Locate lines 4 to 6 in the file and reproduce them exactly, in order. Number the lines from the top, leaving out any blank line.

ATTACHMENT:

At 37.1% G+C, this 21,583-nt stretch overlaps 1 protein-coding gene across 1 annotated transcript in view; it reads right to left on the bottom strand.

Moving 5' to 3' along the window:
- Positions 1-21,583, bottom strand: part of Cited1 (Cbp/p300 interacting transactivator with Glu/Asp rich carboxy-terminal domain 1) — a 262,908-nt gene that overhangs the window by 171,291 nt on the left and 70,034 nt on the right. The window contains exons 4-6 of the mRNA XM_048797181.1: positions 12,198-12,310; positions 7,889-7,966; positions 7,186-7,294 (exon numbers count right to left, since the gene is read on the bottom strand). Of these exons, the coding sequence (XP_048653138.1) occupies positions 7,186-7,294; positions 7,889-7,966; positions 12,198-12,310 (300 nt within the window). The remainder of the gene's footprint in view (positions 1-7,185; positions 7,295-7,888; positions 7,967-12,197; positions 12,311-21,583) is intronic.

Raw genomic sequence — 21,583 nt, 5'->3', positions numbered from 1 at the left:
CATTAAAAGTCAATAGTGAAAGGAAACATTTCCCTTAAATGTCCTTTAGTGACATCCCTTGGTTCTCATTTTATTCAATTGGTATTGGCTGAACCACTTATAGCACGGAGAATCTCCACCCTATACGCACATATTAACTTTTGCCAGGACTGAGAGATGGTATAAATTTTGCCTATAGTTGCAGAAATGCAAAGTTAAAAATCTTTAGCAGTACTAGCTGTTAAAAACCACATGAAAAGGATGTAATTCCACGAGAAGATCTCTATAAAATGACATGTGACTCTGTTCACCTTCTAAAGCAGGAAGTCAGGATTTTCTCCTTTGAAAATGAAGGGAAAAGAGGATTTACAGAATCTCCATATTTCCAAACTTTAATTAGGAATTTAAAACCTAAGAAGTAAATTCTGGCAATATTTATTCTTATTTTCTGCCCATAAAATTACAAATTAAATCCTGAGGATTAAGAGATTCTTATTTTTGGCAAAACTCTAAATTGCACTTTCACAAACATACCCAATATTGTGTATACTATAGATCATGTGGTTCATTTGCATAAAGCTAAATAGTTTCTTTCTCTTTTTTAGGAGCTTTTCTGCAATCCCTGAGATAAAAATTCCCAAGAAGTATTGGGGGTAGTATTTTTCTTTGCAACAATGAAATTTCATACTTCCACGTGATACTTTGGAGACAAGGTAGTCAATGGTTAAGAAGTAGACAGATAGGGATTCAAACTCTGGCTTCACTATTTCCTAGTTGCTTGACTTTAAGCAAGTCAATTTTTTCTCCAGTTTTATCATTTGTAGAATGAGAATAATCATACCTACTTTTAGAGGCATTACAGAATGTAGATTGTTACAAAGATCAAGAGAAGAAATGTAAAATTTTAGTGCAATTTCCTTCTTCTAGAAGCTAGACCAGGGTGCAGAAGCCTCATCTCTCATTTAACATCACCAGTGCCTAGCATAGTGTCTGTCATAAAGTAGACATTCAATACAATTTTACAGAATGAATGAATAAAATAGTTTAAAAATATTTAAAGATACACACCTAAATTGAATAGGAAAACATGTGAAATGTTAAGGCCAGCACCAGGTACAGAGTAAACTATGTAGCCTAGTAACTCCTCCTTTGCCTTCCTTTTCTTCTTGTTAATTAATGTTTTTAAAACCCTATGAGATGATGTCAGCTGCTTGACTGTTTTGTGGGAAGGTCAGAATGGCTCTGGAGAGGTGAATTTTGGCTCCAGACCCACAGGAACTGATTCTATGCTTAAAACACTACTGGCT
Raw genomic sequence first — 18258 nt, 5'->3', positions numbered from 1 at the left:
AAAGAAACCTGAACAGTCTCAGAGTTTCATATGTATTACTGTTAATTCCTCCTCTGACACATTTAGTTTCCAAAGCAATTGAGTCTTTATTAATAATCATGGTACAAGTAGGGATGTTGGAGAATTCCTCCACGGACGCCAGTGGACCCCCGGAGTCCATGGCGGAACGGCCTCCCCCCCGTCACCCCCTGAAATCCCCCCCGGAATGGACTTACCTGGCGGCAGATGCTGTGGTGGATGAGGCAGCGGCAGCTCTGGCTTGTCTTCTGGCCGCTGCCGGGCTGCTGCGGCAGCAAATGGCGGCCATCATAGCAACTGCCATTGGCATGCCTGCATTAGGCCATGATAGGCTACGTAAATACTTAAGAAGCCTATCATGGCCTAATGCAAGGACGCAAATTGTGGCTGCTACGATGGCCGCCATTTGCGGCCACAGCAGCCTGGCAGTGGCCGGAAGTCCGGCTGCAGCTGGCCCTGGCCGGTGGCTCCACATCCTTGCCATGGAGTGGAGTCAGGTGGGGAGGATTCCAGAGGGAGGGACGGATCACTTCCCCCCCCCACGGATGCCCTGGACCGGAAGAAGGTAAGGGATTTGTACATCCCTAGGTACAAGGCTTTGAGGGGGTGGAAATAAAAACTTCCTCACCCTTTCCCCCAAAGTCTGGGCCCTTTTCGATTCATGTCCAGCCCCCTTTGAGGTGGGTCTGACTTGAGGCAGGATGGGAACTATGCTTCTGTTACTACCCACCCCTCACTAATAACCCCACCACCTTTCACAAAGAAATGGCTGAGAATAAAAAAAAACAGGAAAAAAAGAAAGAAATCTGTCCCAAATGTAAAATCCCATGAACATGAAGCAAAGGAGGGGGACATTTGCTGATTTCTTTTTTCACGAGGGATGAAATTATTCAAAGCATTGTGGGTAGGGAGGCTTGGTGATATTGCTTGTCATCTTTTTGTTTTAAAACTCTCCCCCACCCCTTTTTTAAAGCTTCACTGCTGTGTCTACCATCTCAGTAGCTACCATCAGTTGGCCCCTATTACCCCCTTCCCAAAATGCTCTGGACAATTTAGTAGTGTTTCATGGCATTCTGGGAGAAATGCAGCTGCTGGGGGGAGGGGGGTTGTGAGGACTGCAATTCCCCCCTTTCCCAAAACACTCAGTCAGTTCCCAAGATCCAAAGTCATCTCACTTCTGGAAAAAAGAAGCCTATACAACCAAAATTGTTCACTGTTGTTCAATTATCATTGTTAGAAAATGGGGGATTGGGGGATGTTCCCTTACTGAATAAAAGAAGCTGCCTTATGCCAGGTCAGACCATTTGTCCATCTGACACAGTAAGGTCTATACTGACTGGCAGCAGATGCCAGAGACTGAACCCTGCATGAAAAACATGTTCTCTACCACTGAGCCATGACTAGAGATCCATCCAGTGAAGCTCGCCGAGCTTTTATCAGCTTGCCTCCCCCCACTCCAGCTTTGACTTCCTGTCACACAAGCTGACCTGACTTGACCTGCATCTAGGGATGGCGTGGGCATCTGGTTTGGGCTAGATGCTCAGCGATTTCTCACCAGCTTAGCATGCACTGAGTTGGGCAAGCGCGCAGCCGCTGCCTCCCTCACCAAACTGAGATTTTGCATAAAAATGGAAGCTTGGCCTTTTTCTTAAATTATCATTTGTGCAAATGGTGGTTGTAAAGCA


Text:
Raw genomic sequence — 21,583 nt, 5'->3', positions numbered from 1 at the left:
CATTAAAAGTCAATAGTGAAAGGAAACATTTCCCTTAAATGTCCTTTAGTGACATCCCTTGGTTCTCATTTTATTCAATTGGTATTGGCTGAACCACTTATAGCACGGAGAATCTCCACCCTATACGCACATATTAACTTTTGCCAGGACTGAGAGATGGTATAAATTTTGCCTATAGTTGCAGAAATGCAAAGTTAAAAATCTTTAGCAGTACTAGCTGTTAAAAACCACATGAAAAGGATGTAATTCCACGAGAAGATCTCTATAAAATGACATGTGACTCTGTTCACCTTCTAAAGCAGGAAGTCAGGATTTTCTCCTTTGAAAATGAAGGGAAAAGAGGATTTACAGAATCTCCATATTTCCAAACTTTAATTAGGAATTTAAAACCTAAGAAGTAAATTCTGGCAATATTTATTCTTATTTTCTGCCCATAAAATTACAAATTAAATCCTGAGGATTAAGAGATTCTTATTTTTGGCAAAACTCTAAATTGCACTTTCACAAACATACCCAATATTGTGTATACTATAGATCATGTGGTTCATTTGCATAAAGCTAAATAGTTTCTTTCTCTTTTTTAGGAGCTTTTCTGCAATCCCTGAGATAAAAATTCCCAAGAAGTATTGGGGGTAGTATTTTTCTTTGCAACAATGAAATTTCATACTTCCACGTGATACTTTGGAGACAAGGTAGTCAATGGTTAAGAAGTAGACAGATAGGGATTCAAACTCTGGCTTCACTATTTCCTAGTTGCTTGACTTTAAGCAAGTCAATTTTTTCTCCAGTTTTATCATTTGTAGAATGAGAATAATCATACCTACTTTTAGAGGCATTACAGAATGTAGATTGTTACAAAGATCAAGAGAAGAAATGTAAAATTTTAGTGCAATTTCCTTCTTCTAGAAGCTAGACCAGGGTGCAGAAGCCTCATCTCTCATTTAACATCACCAGTGCCTAGCATAGTGTCTGTCATAAAGTAGACATTCAATACAATTTTACAGAATGAATGAATAAAATAGTTTAAAAATATTTAAAGATACACACCTAAATTGAATAGGAAAACATGTGAAATGTTAAGGCCAGCACCAGGTACAGAGTAAACTATGTAGCCTAGTAACTCCTCCTTTGCCTTCCTTTTCTTCTTGTTAATTAATGTTTTTAAAACCCTATGAGATGATGTCAGCTGCTTGACTGTTTTGTGGGAAGGTCAGAATGGCTCTGGAGAGGTGAATTTTGGCTCCAGACCCACAGGAACTGATTCTATGCTTAAAACACTACTGGCT
Raw genomic sequence first — 18258 nt, 5'->3', positions numbered from 1 at the left: